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Coughlin, S. (2012) MIT launches free online ‘fully automated’ course, BBC News, February 13

This article provides details of MITx’s first course, 6.002x: Circuits and Electronics, being offered to anyone anywhere in the world, without charge or prior entrance requirements, with an MIT certificate for successful completion. This course uses the same curriculum as the on-campus course with the same name. From the report:

The MITx version has been designed for online students, with a virtual laboratory, e-textbooks, online discussions and videos that are the equivalent of a lecture. It is expected to take 10 hours per week and will run until June.

MIT is making a distinction between the certificate on offer for online students and the fully-fledged degree available to campus-based students. It will also make the MITx material available for its own students.

The university says it has “earmarked a few million dollars” for the project and will look to philanthropists for potential future funding. But the university, famous for its science and technology research, has its own endowment currently worth $8.5bn (£5.4bn).


This is a very important development, for a number of reasons:

  • For me, the most interesting of several aspects of this course is that it is fully automated. Presumably it will be delivered without the need for any instructor to interact with students or to facilitate learning or even to mark assignments. The advantage of this of course is that it will enable an unlimited number of students to take such a course. All the cost is in development, and none in delivery
  • Second, it offers a program that is likely to be valuable to many who could not otherwise access a course of this quality.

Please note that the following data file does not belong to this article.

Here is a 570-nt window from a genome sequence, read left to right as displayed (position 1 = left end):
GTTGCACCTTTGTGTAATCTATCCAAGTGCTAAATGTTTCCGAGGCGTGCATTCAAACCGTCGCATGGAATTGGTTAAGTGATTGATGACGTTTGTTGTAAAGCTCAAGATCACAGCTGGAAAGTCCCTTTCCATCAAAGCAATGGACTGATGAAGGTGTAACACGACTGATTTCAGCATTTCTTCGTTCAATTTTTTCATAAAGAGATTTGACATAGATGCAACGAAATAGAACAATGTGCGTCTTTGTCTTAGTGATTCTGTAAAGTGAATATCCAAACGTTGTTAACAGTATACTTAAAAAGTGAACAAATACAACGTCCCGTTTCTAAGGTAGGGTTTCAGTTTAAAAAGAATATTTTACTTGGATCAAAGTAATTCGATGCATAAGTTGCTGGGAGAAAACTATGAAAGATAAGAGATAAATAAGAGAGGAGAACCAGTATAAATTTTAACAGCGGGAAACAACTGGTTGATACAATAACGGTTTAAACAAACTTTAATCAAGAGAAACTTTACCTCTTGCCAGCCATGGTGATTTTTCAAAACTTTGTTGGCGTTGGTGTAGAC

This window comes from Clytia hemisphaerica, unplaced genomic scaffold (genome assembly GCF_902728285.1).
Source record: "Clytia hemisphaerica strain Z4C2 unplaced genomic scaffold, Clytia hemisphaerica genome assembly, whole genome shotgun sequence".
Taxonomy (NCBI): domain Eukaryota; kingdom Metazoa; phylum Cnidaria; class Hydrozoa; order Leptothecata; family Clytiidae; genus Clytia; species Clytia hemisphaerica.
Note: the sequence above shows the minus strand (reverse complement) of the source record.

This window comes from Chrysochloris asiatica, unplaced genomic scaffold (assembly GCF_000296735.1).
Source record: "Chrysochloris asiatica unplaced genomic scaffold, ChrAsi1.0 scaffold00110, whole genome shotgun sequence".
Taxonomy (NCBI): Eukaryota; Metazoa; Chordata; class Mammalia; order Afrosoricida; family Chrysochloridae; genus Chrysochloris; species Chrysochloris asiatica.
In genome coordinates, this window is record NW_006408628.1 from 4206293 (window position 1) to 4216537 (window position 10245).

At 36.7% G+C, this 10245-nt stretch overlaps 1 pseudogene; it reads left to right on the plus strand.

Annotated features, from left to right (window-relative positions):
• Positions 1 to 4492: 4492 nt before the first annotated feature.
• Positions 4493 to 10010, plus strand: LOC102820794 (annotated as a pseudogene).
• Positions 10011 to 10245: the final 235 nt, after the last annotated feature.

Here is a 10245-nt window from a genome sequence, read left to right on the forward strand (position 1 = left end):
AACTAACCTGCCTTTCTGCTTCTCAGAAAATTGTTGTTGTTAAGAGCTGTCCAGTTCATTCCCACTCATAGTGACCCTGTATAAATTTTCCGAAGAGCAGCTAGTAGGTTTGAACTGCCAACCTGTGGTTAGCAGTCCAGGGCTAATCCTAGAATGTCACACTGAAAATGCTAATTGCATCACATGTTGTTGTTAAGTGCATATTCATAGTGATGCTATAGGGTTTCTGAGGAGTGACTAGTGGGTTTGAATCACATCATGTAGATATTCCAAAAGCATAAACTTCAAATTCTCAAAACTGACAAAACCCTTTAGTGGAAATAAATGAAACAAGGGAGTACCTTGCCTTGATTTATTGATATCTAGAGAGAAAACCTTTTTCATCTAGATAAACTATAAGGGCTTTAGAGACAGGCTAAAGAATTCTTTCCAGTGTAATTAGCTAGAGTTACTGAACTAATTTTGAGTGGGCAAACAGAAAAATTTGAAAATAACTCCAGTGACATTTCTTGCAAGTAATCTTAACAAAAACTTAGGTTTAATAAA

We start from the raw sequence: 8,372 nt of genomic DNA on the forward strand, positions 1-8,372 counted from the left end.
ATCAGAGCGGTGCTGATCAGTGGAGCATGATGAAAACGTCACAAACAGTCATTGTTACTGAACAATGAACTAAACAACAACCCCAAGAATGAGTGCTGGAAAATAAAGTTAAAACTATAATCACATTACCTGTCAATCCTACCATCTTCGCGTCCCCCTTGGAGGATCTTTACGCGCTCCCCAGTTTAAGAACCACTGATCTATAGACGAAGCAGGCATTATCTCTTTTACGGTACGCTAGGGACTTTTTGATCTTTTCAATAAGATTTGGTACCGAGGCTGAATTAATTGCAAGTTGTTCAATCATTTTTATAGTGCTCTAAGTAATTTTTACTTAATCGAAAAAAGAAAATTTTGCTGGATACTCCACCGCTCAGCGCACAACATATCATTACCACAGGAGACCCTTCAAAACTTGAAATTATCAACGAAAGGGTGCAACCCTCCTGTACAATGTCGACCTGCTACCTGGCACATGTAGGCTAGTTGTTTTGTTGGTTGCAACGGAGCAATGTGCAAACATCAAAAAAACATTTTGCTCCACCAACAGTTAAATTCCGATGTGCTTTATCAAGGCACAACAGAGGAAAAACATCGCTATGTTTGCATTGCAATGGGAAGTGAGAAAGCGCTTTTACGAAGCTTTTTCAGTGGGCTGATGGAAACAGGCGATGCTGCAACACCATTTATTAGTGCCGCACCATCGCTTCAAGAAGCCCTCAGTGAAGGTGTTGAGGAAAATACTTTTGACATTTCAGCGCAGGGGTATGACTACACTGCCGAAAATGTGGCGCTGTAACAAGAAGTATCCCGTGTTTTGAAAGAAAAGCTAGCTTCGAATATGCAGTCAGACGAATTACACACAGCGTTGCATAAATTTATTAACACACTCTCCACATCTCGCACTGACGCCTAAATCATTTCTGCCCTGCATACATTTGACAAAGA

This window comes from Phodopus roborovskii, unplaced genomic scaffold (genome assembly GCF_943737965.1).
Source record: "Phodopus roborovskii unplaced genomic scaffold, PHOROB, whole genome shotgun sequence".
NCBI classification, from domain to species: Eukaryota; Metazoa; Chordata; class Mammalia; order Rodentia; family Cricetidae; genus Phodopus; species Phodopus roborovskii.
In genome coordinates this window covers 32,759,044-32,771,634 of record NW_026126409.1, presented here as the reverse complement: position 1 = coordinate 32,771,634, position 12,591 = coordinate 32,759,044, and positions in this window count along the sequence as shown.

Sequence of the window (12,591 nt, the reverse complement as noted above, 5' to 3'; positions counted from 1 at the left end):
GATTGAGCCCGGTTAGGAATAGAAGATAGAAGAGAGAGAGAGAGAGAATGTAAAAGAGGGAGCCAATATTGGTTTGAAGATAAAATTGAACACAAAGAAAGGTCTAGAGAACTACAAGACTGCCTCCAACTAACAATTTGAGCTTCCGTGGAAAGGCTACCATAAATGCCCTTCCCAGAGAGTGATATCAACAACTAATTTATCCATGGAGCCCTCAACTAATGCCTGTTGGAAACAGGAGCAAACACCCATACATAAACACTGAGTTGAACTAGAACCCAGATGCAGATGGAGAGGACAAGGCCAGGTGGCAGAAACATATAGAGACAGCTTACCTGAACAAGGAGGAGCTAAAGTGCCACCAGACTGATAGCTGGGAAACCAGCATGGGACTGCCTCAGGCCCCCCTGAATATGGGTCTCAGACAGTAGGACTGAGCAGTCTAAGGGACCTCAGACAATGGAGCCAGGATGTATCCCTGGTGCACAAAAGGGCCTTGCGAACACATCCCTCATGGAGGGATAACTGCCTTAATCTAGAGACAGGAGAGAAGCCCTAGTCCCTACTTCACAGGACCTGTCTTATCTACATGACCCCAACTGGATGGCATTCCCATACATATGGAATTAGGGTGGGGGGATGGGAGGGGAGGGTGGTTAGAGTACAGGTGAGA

• MITx will put its name to a qualification acquired using this method, unlike earlier Massive Open Online Courses, such as the Artificial Intelligence course offered by Stanford University professors.
  • although it is open to all, there will still be an on-campus course for MIT students; however MIT students will also be able to take the online version and presumably receive credit if they pass successfully (this needs to be confirmed though)
  • it has a number of interactive components, such as student discussions (but without an instructor) and automated feedback and testing. It will be interesting to see how this differs  in design from other online courses, and how well this works, in terms of completion rates.

However, it also raises as many interesting questions:

  • automated online courses are not new; in fact the main form of computer-aided learning in the 1970s was programmed learning, based on behavioristic principles of punishment (failure) and reward (positive feedback). However, in the 1980s there was a move away from behavioristic approaches to teaching, at least in post-secondary education, because it did not develop critical thinking skills (although it worked very well for certain learning tasks). Interestingly also in the 1980s a great deal of money was invested in automated teaching based on artificial intelligence using cognitive psychology principles. This also failed quite spectacularly. It will be interesting to see how this course works out, and whether MIT is happy with the kind of learning it leads to. Maybe we have learned how to automate courses better, after all.